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DOI: 10.1208/s12248-011-9267-8Pages: 255-264

Physiologically Based Pharmacokinetic Model of Amphotericin B Disposition in Rats Following Administration of Deoxycholate Formulation (Fungizone®): Pooled Analysis of Published Data

1. University at Buffalo, The State University of New York, Department of Pharmaceutical Sciences

2. The University of British Columbia, Faculty of Pharmaceutical Sciences

Correspondence to:
Leonid Kagan
Tel: +1-716-6454826
Fax: +1-716-6453693



The time course of tissue distribution of amphotericin B (AmB) has not been sufficiently characterized despite its therapeutic importance and an apparent disconnect between plasma pharmacokinetics and clinical outcomes. The goals of this work were to develop and evaluate a physiologically based pharmacokinetic (PBPK) model to characterize the disposition properties of AmB administered as deoxycholate formulation in healthy rats and to examine the utility of the PBPK model for interspecies scaling of AmB pharmacokinetics. AmB plasma and tissue concentration–time data, following single and multiple intravenous administration of Fungizone® to rats, from several publications were combined for construction of the model. Physiological parameters were fixed to literature values. Various structural models for single organs were evaluated, and the whole-body PBPK model included liver, spleen, kidney, lung, heart, gastrointestinal tract, plasma, and remainder compartments. The final model resulted in a good simultaneous description of both single and multiple dose data sets. Incorporation of three subcompartments for spleen and kidney tissues was required for capturing a prolonged half-life in these organs. The predictive performance of the final PBPK model was assessed by evaluating its utility in predicting pharmacokinetics of AmB in mice and humans. Clearance and permeability–surface area terms were scaled with body weight. The model demonstrated good predictions of plasma AmB concentration–time profiles for both species. This modeling framework represents an important basis that may be further utilized for characterization of formulation- and disease-related factors in AmB pharmacokinetics and pharmacodynamics.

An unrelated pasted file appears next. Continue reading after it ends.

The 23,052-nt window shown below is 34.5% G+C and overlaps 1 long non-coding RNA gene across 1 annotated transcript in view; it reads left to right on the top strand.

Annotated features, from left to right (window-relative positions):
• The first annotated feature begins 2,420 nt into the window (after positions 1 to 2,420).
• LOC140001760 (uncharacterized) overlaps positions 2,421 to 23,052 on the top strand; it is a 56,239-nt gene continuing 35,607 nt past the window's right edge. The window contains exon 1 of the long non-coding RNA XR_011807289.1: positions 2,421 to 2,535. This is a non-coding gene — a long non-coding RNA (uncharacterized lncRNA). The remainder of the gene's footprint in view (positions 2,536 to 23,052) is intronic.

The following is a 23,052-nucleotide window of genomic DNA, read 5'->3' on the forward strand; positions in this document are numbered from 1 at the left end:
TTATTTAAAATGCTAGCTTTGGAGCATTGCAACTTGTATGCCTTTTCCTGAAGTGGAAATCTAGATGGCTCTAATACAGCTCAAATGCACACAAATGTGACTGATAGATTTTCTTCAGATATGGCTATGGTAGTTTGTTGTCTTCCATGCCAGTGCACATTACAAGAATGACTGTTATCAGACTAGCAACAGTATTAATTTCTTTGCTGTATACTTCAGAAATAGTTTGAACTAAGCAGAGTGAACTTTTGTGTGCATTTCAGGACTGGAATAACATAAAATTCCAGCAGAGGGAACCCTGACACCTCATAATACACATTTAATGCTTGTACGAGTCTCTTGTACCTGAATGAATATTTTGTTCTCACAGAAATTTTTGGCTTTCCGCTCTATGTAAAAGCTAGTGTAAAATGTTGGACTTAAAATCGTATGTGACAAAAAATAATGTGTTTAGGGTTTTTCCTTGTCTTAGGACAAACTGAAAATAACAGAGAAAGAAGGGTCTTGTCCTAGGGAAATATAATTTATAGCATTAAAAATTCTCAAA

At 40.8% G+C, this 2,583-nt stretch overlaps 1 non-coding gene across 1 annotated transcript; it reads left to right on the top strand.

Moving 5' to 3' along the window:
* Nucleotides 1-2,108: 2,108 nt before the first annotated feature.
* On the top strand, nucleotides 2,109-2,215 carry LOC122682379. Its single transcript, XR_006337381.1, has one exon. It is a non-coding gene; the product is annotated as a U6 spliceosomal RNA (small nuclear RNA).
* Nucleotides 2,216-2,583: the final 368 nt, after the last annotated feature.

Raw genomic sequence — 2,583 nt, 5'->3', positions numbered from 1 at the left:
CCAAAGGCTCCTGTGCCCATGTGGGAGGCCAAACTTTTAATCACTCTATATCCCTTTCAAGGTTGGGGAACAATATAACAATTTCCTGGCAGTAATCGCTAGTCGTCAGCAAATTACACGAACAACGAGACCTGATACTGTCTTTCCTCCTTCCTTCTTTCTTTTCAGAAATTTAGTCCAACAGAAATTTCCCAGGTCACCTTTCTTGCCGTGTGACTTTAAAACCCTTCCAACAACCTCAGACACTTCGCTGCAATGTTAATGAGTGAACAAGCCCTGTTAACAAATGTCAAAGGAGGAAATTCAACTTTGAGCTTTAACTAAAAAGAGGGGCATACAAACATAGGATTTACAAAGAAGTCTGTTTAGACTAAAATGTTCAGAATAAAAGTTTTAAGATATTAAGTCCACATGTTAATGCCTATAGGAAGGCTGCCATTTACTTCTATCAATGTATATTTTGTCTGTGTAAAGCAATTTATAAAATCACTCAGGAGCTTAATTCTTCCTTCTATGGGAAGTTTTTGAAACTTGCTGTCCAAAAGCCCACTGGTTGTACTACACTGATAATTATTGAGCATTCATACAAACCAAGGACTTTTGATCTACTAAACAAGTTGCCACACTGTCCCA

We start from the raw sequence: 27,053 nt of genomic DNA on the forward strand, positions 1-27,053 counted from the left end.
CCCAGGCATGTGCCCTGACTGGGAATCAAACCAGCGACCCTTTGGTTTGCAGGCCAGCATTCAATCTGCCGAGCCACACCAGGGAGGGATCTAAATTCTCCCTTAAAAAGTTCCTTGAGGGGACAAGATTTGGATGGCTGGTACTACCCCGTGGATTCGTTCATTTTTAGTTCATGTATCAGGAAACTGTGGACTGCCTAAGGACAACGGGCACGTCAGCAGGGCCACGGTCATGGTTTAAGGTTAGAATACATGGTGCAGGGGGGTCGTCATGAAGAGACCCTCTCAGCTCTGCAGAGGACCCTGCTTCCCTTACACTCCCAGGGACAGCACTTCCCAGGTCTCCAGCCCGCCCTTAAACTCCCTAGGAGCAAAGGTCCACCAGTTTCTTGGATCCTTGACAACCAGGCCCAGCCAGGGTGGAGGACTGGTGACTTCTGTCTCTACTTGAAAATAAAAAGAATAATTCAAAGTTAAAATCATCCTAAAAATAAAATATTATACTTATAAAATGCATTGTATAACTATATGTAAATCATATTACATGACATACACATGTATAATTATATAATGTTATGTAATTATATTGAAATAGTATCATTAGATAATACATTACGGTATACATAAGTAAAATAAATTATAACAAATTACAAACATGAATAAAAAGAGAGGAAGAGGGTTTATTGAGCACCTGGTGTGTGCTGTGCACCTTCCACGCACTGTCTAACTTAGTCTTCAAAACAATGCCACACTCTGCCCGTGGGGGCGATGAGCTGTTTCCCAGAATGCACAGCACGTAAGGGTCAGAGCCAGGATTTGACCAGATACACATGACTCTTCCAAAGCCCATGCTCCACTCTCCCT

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  • Accepted: Feb 25, 2011
  • Online: Mar 23, 2011

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